Uighurs do not face harsh oppression, Anadolu Agency reporters claim

Published 08.07.2015 00:00
Updated 08.07.2015 17:40
Security controls, police checkpoints, armed security patrols are a part daily life in Urumqi, capital and most populous city of Xinjiang-Uighur Autonomous Region (AA Photo)
Security controls, police checkpoints, armed security patrols are a part daily life in Urumqi, capital and most populous city of Xinjiang-Uighur Autonomous Region (AA Photo)

While the alleged Chinese oppression of Uighurs has sparked outrage in Turkey, a group of journalists who visited Xinjiang asserted that some of the claims are true, but some are exaggerated

A group of journalists from Turkey's official Anadolu Agency (AA) visited the western Chinese region of Xinjiang, also known as East Turkestan, which has made the agenda of Turkey due to the alleged heavy oppression of the Uighur population by the Chinese government. Uighurs are a mostly Muslim Turkic-speaking minority in northwestern China. The Chinese government is accused of restricting religious freedom and freedom of speech in Xinjiang, home to millions of Uighurs. It is claimed that the government has banned fasting during Ramadan, wearing a head scarf in public and praying in public and forces Uighurs to stop practicing both their religion and culture. Yet AA journalists reported that despite certain problems, it is not on the agenda of the Chinese government to ban Islam totally. People can pray in the region's mosques and fast during Ramadan.

However, Beijing has been accused by several rights groups of discrimination. Human rights groups, including Amnesty International and Human Rights Watch, have frequently reported that Beijing restricts religious freedom and ethnic liberties as well as basic human rights in the country's ethno-religious minority regions. "In the Xinjiang Uighur Autonomous Region, the authorities stepped up already harsh restrictions on Islam with the stated aim of fighting "violent terrorism and religious extremism." Numerous counties have posted notices on their websites stating that students should not be permitted to fast during Ramadan, and many teachers gave food and sweets to children to ensure that they did not observe the fast, Amnesty International said in its 2014-2015 Human Rights Report regarding religious freedom in China.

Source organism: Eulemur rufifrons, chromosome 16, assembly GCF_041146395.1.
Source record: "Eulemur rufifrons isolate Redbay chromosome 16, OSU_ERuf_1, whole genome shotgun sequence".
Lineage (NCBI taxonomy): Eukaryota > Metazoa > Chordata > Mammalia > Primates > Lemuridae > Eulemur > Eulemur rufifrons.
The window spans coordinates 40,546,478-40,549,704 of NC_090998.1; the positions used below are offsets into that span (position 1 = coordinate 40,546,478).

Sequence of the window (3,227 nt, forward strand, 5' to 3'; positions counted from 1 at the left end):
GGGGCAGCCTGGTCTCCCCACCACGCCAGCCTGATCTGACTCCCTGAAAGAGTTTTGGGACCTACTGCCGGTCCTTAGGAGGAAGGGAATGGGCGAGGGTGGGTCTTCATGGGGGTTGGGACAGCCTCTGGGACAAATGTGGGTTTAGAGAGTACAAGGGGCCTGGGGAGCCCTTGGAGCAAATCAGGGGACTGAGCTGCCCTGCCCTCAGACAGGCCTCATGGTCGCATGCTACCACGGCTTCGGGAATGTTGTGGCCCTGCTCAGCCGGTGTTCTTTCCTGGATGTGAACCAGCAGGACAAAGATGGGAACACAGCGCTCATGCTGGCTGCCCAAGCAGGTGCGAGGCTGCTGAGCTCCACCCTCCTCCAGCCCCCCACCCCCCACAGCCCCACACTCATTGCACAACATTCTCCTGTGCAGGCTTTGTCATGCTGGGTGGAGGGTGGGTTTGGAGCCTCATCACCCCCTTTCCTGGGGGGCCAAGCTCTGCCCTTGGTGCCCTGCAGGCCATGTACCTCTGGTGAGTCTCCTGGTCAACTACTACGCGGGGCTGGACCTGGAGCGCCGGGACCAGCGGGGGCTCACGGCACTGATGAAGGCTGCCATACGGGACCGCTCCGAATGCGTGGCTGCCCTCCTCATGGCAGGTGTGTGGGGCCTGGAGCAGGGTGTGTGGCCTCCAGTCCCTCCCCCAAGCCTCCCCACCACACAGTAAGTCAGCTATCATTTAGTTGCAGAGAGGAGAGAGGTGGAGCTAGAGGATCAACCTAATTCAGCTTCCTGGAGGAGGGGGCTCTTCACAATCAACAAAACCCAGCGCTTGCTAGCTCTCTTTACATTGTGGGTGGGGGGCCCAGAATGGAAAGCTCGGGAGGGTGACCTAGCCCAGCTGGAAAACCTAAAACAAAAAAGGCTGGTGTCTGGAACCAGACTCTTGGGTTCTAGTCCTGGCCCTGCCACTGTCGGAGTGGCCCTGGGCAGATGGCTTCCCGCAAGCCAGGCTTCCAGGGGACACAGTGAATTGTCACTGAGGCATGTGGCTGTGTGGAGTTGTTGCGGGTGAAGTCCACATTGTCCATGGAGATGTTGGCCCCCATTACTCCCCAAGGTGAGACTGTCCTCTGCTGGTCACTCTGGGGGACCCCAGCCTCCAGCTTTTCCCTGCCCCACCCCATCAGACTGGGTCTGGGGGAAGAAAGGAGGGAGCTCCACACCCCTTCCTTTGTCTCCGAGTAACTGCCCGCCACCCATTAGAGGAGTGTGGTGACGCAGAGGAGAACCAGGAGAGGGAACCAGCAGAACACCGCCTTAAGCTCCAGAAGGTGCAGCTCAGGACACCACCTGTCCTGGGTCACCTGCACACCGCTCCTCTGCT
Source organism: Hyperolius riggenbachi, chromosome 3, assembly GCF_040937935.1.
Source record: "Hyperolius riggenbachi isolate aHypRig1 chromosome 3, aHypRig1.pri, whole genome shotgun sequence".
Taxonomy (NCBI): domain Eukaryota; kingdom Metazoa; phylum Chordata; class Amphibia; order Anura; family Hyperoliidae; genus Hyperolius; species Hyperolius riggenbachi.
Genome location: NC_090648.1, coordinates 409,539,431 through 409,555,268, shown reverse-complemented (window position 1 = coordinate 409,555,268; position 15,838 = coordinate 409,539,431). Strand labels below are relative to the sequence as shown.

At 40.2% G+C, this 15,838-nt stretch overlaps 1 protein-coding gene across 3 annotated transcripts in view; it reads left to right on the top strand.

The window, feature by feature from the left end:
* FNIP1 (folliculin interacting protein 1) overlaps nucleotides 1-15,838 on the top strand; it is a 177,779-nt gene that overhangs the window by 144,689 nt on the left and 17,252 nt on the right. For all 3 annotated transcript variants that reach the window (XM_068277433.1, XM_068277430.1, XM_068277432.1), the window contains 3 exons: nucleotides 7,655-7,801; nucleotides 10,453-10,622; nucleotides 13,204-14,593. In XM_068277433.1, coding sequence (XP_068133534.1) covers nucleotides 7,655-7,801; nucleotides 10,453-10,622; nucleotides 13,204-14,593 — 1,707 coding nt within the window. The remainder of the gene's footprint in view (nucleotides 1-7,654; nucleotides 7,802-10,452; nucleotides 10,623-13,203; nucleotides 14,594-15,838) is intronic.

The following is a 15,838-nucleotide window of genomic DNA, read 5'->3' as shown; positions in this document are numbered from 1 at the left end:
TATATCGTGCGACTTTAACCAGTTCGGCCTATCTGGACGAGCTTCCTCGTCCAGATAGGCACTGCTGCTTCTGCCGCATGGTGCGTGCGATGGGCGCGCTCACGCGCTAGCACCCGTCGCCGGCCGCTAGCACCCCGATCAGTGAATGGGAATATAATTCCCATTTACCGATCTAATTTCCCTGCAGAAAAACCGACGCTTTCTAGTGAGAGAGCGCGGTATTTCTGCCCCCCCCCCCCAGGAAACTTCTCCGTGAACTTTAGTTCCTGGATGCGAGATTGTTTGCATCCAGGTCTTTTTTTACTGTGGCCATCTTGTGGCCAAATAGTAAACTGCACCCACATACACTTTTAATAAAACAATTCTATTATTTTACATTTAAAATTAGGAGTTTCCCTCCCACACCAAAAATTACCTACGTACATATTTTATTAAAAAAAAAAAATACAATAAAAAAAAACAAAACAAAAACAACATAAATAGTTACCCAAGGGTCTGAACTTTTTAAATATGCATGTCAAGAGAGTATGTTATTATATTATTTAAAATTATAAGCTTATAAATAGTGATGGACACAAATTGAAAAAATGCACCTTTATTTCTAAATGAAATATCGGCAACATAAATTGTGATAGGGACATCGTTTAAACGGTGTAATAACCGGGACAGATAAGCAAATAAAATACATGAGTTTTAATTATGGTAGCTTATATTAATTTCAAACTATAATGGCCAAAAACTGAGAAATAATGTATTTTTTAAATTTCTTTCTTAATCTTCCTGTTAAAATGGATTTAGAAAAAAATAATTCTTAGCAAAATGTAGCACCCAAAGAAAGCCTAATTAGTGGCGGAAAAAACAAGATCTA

AA reporters said that after new measures were taken by the Chinese government against terror at the beginning of this year, security has been increased across the country. However, it has increased more in Xinjiang. "The heavy security measures are part of daily life. Armed security forces guard many corners. It is not possible to freely take a photo due to the security forces. Moreover, people are also hesitant to be in photos or videos," the AA journalists said. In response to claims that the government banned young people from entering mosques or having beards, the reporters said: "In the mosques, people, some of whom have a beards, pray with their children.

Yet the relatively free atmosphere collapses when Uighurs refuse to obey the rules that restrict some religious activities. According to the reporters, there are posters in the streets that warn Muslims of what to and what not to do. "For instance, the posters remind people that religious marriage and divorce are prohibited [in China]. Moreover, it is written that teaching the Quran or how to pray or fast to teenagers and students is prohibited. Opening courses to teach the Quran without the permission of the government is also prohibited," they said. The AA reporters also added that the government places ads everywhere defining who is a terrorist.

The AA journalists said they experienced from people's reluctance to talk about critical issues. Fear may be playing a role as well. For instance, some residents told AA there is no problem for Uighurs to fast who work for private organizations or companies, but "some told us someone working for the government sometimes faces problems."

On the contrary to an optimistic approach, Uighur leaders in exile say the people are oppressed and whoever attempts to speak out disappears. World Uyghur Congress (WUC) President Rebiya Kadeer, who was previously forced to flee Xinjiang to the U.S., recently spoke in a video message at the Turkic World Issues and East Turkestan conference in which she accused China of being a "terrorist" state. "The Chinese government has imprisoned youth and those under the age of 35. More than 40,000 administrative people from the Uighur community have been imprisoned," Kadeer said. She also accused Beijing of waging an "unnamed war against Muslims and Islam." "Unfortunately, the world is still keeping silent," WUC Vice President Seyit Tümtürk said. "China's goal in prohibiting fasting is to forcibly move Uighurs away from their Muslim culture during Ramadan. Policies that prohibit religious fasting are a provocation and will only lead to instability and conflict," WUC spokesman Dilxat Rexit said.

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